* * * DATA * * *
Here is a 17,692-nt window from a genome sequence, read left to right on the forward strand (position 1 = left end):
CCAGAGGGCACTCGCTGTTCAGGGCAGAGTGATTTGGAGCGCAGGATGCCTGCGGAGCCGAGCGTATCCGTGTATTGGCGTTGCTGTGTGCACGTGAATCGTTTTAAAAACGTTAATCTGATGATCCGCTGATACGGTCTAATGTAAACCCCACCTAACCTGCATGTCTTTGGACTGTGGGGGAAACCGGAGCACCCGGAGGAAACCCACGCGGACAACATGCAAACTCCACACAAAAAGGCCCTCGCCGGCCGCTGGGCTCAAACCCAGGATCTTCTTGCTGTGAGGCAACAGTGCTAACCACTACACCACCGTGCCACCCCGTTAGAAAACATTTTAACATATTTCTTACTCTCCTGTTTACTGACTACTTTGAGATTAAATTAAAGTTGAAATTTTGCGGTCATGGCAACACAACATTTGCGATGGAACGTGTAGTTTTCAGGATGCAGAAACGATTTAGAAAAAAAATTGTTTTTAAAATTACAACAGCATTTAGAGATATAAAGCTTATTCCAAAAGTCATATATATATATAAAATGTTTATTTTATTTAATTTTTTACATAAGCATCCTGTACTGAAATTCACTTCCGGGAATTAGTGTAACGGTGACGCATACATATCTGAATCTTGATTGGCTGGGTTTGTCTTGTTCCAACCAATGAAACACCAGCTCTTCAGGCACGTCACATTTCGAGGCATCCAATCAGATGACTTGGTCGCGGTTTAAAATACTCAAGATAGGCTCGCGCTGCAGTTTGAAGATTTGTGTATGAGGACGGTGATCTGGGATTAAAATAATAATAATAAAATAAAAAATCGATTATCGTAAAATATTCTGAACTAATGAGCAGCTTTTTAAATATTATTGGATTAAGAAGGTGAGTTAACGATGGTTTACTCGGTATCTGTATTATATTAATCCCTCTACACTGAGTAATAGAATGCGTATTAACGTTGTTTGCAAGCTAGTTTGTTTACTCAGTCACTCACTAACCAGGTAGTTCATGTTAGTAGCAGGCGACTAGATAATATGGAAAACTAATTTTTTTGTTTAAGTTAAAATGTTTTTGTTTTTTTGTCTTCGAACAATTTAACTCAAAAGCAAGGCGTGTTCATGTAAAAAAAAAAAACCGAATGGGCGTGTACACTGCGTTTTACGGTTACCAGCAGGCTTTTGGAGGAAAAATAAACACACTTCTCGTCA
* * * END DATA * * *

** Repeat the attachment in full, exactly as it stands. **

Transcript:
Here is a 17,692-nt window from a genome sequence, read left to right on the forward strand (position 1 = left end):
CCAGAGGGCACTCGCTGTTCAGGGCAGAGTGATTTGGAGCGCAGGATGCCTGCGGAGCCGAGCGTATCCGTGTATTGGCGTTGCTGTGTGCACGTGAATCGTTTTAAAAACGTTAATCTGATGATCCGCTGATACGGTCTAATGTAAACCCCACCTAACCTGCATGTCTTTGGACTGTGGGGGAAACCGGAGCACCCGGAGGAAACCCACGCGGACAACATGCAAACTCCACACAAAAAGGCCCTCGCCGGCCGCTGGGCTCAAACCCAGGATCTTCTTGCTGTGAGGCAACAGTGCTAACCACTACACCACCGTGCCACCCCGTTAGAAAACATTTTAACATATTTCTTACTCTCCTGTTTACTGACTACTTTGAGATTAAATTAAAGTTGAAATTTTGCGGTCATGGCAACACAACATTTGCGATGGAACGTGTAGTTTTCAGGATGCAGAAACGATTTAGAAAAAAAATTGTTTTTAAAATTACAACAGCATTTAGAGATATAAAGCTTATTCCAAAAGTCATATATATATATAAAATGTTTATTTTATTTAATTTTTTACATAAGCATCCTGTACTGAAATTCACTTCCGGGAATTAGTGTAACGGTGACGCATACATATCTGAATCTTGATTGGCTGGGTTTGTCTTGTTCCAACCAATGAAACACCAGCTCTTCAGGCACGTCACATTTCGAGGCATCCAATCAGATGACTTGGTCGCGGTTTAAAATACTCAAGATAGGCTCGCGCTGCAGTTTGAAGATTTGTGTATGAGGACGGTGATCTGGGATTAAAATAATAATAATAAAATAAAAAATCGATTATCGTAAAATATTCTGAACTAATGAGCAGCTTTTTAAATATTATTGGATTAAGAAGGTGAGTTAACGATGGTTTACTCGGTATCTGTATTATATTAATCCCTCTACACTGAGTAATAGAATGCGTATTAACGTTGTTTGCAAGCTAGTTTGTTTACTCAGTCACTCACTAACCAGGTAGTTCATGTTAGTAGCAGGCGACTAGATAATATGGAAAACTAATTTTTTTGTTTAAGTTAAAATGTTTTTGTTTTTTTGTCTTCGAACAATTTAACTCAAAAGCAAGGCGTGTTCATGTAAAAAAAAAAAACCGAATGGGCGTGTACACTGCGTTTTACGGTTACCAGCAGGCTTTTGGAGGAAAAATAAACACACTTCTCGTCA